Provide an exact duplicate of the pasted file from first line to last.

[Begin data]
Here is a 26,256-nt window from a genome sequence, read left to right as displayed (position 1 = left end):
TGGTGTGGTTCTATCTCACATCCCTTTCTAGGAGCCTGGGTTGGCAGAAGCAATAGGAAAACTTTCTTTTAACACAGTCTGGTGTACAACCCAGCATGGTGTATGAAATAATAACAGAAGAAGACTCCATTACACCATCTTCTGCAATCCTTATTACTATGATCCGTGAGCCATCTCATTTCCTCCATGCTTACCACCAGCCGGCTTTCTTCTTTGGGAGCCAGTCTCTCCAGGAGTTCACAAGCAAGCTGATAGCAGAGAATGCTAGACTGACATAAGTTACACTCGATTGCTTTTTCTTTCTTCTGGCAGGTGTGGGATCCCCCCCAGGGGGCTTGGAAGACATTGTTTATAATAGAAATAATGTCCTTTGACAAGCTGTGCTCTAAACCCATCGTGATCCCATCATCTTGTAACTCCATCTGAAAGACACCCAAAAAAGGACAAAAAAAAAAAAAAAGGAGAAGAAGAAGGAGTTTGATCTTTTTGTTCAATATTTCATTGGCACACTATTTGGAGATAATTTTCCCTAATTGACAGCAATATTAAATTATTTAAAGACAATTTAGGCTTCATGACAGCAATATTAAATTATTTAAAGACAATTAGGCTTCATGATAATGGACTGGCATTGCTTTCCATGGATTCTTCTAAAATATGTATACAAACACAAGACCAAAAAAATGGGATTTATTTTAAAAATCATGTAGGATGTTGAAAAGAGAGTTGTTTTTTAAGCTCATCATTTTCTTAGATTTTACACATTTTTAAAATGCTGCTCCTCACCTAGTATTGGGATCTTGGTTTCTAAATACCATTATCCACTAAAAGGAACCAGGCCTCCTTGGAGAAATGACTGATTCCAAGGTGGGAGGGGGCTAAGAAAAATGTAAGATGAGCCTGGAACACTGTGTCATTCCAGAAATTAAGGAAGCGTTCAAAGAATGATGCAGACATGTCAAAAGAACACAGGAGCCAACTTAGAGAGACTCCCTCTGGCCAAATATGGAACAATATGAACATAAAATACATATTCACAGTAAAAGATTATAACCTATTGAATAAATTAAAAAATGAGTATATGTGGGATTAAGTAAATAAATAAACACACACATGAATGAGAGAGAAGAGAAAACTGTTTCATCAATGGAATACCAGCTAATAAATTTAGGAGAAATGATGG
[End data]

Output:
Here is a 26,256-nt window from a genome sequence, read left to right as displayed (position 1 = left end):
TGGTGTGGTTCTATCTCACATCCCTTTCTAGGAGCCTGGGTTGGCAGAAGCAATAGGAAAACTTTCTTTTAACACAGTCTGGTGTACAACCCAGCATGGTGTATGAAATAATAACAGAAGAAGACTCCATTACACCATCTTCTGCAATCCTTATTACTATGATCCGTGAGCCATCTCATTTCCTCCATGCTTACCACCAGCCGGCTTTCTTCTTTGGGAGCCAGTCTCTCCAGGAGTTCACAAGCAAGCTGATAGCAGAGAATGCTAGACTGACATAAGTTACACTCGATTGCTTTTTCTTTCTTCTGGCAGGTGTGGGATCCCCCCCAGGGGGCTTGGAAGACATTGTTTATAATAGAAATAATGTCCTTTGACAAGCTGTGCTCTAAACCCATCGTGATCCCATCATCTTGTAACTCCATCTGAAAGACACCCAAAAAAGGACAAAAAAAAAAAAAAAGGAGAAGAAGAAGGAGTTTGATCTTTTTGTTCAATATTTCATTGGCACACTATTTGGAGATAATTTTCCCTAATTGACAGCAATATTAAATTATTTAAAGACAATTTAGGCTTCATGACAGCAATATTAAATTATTTAAAGACAATTAGGCTTCATGATAATGGACTGGCATTGCTTTCCATGGATTCTTCTAAAATATGTATACAAACACAAGACCAAAAAAATGGGATTTATTTTAAAAATCATGTAGGATGTTGAAAAGAGAGTTGTTTTTTAAGCTCATCATTTTCTTAGATTTTACACATTTTTAAAATGCTGCTCCTCACCTAGTATTGGGATCTTGGTTTCTAAATACCATTATCCACTAAAAGGAACCAGGCCTCCTTGGAGAAATGACTGATTCCAAGGTGGGAGGGGGCTAAGAAAAATGTAAGATGAGCCTGGAACACTGTGTCATTCCAGAAATTAAGGAAGCGTTCAAAGAATGATGCAGACATGTCAAAAGAACACAGGAGCCAACTTAGAGAGACTCCCTCTGGCCAAATATGGAACAATATGAACATAAAATACATATTCACAGTAAAAGATTATAACCTATTGAATAAATTAAAAAATGAGTATATGTGGGATTAAGTAAATAAATAAACACACACATGAATGAGAGAGAAGAGAAAACTGTTTCATCAATGGAATACCAGCTAATAAATTTAGGAGAAATGATGG